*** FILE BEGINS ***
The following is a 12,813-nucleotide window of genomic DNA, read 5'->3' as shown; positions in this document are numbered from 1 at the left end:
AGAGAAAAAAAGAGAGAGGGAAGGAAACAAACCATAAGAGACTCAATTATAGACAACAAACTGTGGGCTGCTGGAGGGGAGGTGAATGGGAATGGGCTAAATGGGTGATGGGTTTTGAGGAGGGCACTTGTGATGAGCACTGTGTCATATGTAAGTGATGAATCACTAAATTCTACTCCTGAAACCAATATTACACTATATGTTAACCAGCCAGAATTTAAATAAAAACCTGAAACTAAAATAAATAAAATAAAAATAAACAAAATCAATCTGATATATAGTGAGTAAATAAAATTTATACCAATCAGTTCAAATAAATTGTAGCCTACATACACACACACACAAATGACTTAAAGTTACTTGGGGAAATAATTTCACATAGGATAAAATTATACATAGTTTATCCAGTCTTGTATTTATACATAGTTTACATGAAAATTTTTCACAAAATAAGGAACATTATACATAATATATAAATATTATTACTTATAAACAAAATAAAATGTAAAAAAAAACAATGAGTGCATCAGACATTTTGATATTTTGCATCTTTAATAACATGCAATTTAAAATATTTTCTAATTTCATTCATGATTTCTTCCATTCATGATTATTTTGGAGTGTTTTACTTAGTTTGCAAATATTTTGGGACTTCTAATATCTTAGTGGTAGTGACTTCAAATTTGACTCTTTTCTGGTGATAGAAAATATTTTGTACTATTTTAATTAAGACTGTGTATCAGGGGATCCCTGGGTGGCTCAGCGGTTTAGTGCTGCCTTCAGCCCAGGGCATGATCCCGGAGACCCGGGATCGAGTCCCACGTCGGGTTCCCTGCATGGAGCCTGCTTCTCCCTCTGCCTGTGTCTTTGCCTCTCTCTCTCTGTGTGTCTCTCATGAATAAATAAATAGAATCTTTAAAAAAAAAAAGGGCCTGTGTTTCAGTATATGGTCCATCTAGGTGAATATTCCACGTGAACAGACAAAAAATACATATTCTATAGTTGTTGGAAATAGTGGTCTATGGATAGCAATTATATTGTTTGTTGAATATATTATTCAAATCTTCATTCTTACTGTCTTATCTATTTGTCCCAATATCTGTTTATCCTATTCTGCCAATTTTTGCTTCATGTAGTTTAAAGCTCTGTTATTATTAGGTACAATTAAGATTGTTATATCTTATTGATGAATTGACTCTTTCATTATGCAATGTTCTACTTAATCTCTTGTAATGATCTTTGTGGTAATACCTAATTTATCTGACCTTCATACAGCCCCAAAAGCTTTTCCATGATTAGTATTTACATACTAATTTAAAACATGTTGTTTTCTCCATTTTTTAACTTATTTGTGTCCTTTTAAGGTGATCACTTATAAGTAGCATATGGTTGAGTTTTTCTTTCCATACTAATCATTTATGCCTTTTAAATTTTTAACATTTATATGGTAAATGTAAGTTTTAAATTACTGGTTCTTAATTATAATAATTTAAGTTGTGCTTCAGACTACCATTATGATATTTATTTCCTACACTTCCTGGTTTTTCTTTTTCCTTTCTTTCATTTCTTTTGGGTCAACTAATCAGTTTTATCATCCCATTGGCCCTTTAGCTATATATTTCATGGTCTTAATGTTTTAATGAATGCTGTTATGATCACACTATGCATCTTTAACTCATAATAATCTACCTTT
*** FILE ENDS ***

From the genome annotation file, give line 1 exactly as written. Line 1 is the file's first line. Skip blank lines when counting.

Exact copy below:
The following is a 12,813-nucleotide window of genomic DNA, read 5'->3' as shown; positions in this document are numbered from 1 at the left end: